5 ways to approach food like an Olympic athlete
How to feed the flames of victory
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Olympic athletes have trained their bodies to do things most people could never do. So it stands to reason that they must eat carefully in order to maintain their fitness level and power their bodies through great feats of athleticism. Delish spoke to 14 American athletes participating in the 2018 Winter Games to find out what and how they ate. Here are 5 lessons to take away from the way Olympians choose to eat.
1. Food is fuel
Cross country skier Sophie Caldwell says, “I burn through a lot of fuel between training, racing, and being in cold temperatures, and if I struggle with anything it’s finding a way to get enough food.”
Snowboard cross competitor Lindsey Jacobellis says, “You put your body through a lot on a training or competition day and you need the proper fuel to sustain and rebuild your muscles.”
2. Hydration is key.
Chris Mazder, who competes in the luge event, says you should have water instead of coffee in the morning. "It's the elixir of life—during sleep you lose water and your cells always need to be replenished," he says.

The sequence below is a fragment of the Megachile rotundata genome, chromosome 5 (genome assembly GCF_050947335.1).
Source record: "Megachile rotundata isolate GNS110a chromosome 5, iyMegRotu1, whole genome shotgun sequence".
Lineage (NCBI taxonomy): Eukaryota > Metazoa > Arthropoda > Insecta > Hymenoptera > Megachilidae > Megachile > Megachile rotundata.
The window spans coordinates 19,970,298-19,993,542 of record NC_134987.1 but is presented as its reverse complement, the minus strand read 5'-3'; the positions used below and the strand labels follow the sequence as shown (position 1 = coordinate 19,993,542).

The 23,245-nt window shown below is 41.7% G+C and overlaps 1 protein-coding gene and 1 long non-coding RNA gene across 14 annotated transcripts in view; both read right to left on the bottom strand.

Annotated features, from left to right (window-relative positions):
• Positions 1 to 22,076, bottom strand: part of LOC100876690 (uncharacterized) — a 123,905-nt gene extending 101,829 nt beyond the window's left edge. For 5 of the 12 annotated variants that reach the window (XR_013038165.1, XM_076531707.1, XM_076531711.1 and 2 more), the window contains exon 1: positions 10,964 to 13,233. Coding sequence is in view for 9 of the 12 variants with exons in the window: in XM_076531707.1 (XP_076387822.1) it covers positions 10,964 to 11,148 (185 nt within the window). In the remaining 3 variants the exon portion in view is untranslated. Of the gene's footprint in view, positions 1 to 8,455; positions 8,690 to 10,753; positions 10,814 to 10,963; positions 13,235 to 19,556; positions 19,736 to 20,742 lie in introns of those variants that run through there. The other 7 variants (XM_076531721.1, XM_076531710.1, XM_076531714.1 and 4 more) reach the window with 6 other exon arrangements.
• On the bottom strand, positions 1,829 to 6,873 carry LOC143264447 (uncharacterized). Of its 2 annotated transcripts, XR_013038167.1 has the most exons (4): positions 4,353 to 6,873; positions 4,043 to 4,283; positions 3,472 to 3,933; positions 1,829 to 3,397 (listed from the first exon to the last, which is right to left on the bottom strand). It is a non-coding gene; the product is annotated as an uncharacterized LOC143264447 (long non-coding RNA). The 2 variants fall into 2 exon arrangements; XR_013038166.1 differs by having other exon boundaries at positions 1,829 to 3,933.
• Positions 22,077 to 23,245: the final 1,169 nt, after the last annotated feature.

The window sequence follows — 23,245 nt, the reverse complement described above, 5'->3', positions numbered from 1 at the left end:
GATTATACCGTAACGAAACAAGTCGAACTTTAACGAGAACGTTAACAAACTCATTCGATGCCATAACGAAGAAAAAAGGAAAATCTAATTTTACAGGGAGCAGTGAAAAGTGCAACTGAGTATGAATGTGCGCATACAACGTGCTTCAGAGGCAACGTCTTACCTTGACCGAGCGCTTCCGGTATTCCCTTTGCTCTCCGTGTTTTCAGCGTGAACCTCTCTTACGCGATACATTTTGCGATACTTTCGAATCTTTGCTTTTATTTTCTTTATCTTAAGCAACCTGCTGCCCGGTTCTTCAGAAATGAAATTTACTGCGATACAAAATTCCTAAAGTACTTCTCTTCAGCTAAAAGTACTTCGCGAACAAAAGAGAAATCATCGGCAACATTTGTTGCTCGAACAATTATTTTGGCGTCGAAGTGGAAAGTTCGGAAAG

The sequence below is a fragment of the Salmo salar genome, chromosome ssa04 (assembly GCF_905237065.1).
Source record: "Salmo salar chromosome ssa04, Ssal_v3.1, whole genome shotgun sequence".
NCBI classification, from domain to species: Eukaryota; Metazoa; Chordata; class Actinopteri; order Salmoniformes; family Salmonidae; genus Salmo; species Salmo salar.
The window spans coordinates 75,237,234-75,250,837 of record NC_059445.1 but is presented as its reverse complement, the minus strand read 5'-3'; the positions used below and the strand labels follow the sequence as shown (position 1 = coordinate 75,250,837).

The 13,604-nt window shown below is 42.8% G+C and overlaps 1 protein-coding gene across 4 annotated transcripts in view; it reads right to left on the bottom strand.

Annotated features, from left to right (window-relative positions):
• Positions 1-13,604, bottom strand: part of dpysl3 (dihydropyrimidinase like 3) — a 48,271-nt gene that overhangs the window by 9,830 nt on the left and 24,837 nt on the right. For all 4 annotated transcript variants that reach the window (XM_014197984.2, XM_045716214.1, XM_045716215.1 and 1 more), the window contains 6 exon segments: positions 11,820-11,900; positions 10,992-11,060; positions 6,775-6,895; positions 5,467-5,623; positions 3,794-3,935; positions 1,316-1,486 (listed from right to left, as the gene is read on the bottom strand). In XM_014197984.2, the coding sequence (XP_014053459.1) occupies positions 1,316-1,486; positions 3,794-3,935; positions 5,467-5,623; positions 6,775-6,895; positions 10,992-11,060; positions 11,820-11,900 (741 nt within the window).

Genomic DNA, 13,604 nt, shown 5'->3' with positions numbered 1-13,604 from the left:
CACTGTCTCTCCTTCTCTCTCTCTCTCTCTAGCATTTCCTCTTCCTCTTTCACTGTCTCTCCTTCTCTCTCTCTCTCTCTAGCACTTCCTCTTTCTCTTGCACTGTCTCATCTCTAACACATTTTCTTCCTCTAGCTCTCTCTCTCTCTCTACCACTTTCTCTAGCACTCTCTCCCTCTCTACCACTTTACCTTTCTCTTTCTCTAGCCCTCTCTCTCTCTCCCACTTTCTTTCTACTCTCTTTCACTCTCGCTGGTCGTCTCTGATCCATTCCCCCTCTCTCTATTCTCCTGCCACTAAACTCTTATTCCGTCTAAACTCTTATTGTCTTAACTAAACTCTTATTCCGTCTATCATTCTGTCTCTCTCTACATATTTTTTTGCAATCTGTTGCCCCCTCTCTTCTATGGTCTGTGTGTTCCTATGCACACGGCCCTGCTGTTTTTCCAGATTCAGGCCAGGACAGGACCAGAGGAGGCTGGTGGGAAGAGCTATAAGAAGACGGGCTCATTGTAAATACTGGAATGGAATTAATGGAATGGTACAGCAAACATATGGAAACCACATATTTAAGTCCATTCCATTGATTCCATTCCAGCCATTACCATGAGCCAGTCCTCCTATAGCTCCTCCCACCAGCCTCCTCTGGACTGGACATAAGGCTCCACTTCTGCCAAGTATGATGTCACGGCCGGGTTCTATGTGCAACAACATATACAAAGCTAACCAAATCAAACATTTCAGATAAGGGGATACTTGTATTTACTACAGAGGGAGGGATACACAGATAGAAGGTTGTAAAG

3. Moderation matters.
“I’m a big believer in moderation,” says Nordic Combined competitor Bryan Fletcher, “and even alcohol and sweets have a place in an athlete’s diet.”
4. Focus on nutrition.
Short track speed skater Ryan Pivirotto says, “Nutrition helps you absorb the right vitamins and minerals in order to fuel your body for long and effective training.”
5. It’s okay to reward yourself.
Ice dancer Evan Bates says, “When we're competing, just with the stress and nerves, I feel like my stomach shrinks and I can't eat as much during those few days. As soon as it's over I'm like, 'Give me a cheeseburger.’”
Surprisingly, eating like an Olympian doesn't sound that different from eating like a normal person. Except, you know, when normal people eat breakfast, they aren't on their way to practice for the Olympics.
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